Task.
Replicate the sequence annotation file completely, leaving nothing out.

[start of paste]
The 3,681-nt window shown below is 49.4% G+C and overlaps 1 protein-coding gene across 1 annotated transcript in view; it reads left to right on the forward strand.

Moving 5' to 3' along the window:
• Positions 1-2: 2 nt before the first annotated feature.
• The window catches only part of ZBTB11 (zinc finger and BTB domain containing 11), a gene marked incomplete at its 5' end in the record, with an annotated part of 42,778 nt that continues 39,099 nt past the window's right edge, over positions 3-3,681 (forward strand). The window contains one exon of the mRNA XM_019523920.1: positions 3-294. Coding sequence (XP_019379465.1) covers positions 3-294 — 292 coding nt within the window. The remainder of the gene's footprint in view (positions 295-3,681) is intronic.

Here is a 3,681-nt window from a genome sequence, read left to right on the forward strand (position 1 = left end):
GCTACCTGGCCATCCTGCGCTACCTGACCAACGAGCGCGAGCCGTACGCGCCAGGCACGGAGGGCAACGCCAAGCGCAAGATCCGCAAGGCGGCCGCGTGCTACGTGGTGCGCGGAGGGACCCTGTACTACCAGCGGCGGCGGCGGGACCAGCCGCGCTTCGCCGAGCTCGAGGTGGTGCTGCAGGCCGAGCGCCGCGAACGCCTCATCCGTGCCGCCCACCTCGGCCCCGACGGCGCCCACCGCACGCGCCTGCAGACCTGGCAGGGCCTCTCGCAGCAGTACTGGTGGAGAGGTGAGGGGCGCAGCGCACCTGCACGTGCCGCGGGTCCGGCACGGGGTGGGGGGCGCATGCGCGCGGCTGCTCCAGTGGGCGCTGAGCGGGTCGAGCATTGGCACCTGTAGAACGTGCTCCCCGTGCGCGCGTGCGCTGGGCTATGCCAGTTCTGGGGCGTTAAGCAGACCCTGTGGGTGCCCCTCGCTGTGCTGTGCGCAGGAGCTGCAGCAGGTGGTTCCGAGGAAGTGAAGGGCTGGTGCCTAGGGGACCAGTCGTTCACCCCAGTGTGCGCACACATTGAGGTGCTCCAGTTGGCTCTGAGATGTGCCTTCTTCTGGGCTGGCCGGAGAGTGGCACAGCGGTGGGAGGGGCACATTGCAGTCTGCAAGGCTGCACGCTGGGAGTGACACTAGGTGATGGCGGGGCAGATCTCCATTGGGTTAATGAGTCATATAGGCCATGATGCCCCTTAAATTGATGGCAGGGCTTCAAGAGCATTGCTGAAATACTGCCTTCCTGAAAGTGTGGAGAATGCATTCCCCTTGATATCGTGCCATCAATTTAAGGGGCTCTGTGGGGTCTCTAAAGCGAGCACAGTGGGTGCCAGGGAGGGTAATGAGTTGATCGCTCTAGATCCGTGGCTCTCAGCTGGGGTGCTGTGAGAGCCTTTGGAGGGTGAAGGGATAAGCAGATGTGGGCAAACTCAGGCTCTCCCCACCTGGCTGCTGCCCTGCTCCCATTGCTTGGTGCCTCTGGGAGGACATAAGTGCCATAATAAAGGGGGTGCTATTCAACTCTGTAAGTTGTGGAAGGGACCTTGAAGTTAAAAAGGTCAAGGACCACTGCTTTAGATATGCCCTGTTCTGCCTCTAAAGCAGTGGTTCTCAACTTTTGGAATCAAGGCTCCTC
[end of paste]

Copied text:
The 3,681-nt window shown below is 49.4% G+C and overlaps 1 protein-coding gene across 1 annotated transcript in view; it reads left to right on the forward strand.

Moving 5' to 3' along the window:
• Positions 1-2: 2 nt before the first annotated feature.
• The window catches only part of ZBTB11 (zinc finger and BTB domain containing 11), a gene marked incomplete at its 5' end in the record, with an annotated part of 42,778 nt that continues 39,099 nt past the window's right edge, over positions 3-3,681 (forward strand). The window contains one exon of the mRNA XM_019523920.1: positions 3-294. Coding sequence (XP_019379465.1) covers positions 3-294 — 292 coding nt within the window. The remainder of the gene's footprint in view (positions 295-3,681) is intronic.

Here is a 3,681-nt window from a genome sequence, read left to right on the forward strand (position 1 = left end):
GCTACCTGGCCATCCTGCGCTACCTGACCAACGAGCGCGAGCCGTACGCGCCAGGCACGGAGGGCAACGCCAAGCGCAAGATCCGCAAGGCGGCCGCGTGCTACGTGGTGCGCGGAGGGACCCTGTACTACCAGCGGCGGCGGCGGGACCAGCCGCGCTTCGCCGAGCTCGAGGTGGTGCTGCAGGCCGAGCGCCGCGAACGCCTCATCCGTGCCGCCCACCTCGGCCCCGACGGCGCCCACCGCACGCGCCTGCAGACCTGGCAGGGCCTCTCGCAGCAGTACTGGTGGAGAGGTGAGGGGCGCAGCGCACCTGCACGTGCCGCGGGTCCGGCACGGGGTGGGGGGCGCATGCGCGCGGCTGCTCCAGTGGGCGCTGAGCGGGTCGAGCATTGGCACCTGTAGAACGTGCTCCCCGTGCGCGCGTGCGCTGGGCTATGCCAGTTCTGGGGCGTTAAGCAGACCCTGTGGGTGCCCCTCGCTGTGCTGTGCGCAGGAGCTGCAGCAGGTGGTTCCGAGGAAGTGAAGGGCTGGTGCCTAGGGGACCAGTCGTTCACCCCAGTGTGCGCACACATTGAGGTGCTCCAGTTGGCTCTGAGATGTGCCTTCTTCTGGGCTGGCCGGAGAGTGGCACAGCGGTGGGAGGGGCACATTGCAGTCTGCAAGGCTGCACGCTGGGAGTGACACTAGGTGATGGCGGGGCAGATCTCCATTGGGTTAATGAGTCATATAGGCCATGATGCCCCTTAAATTGATGGCAGGGCTTCAAGAGCATTGCTGAAATACTGCCTTCCTGAAAGTGTGGAGAATGCATTCCCCTTGATATCGTGCCATCAATTTAAGGGGCTCTGTGGGGTCTCTAAAGCGAGCACAGTGGGTGCCAGGGAGGGTAATGAGTTGATCGCTCTAGATCCGTGGCTCTCAGCTGGGGTGCTGTGAGAGCCTTTGGAGGGTGAAGGGATAAGCAGATGTGGGCAAACTCAGGCTCTCCCCACCTGGCTGCTGCCCTGCTCCCATTGCTTGGTGCCTCTGGGAGGACATAAGTGCCATAATAAAGGGGGTGCTATTCAACTCTGTAAGTTGTGGAAGGGACCTTGAAGTTAAAAAGGTCAAGGACCACTGCTTTAGATATGCCCTGTTCTGCCTCTAAAGCAGTGGTTCTCAACTTTTGGAATCAAGGCTCCTC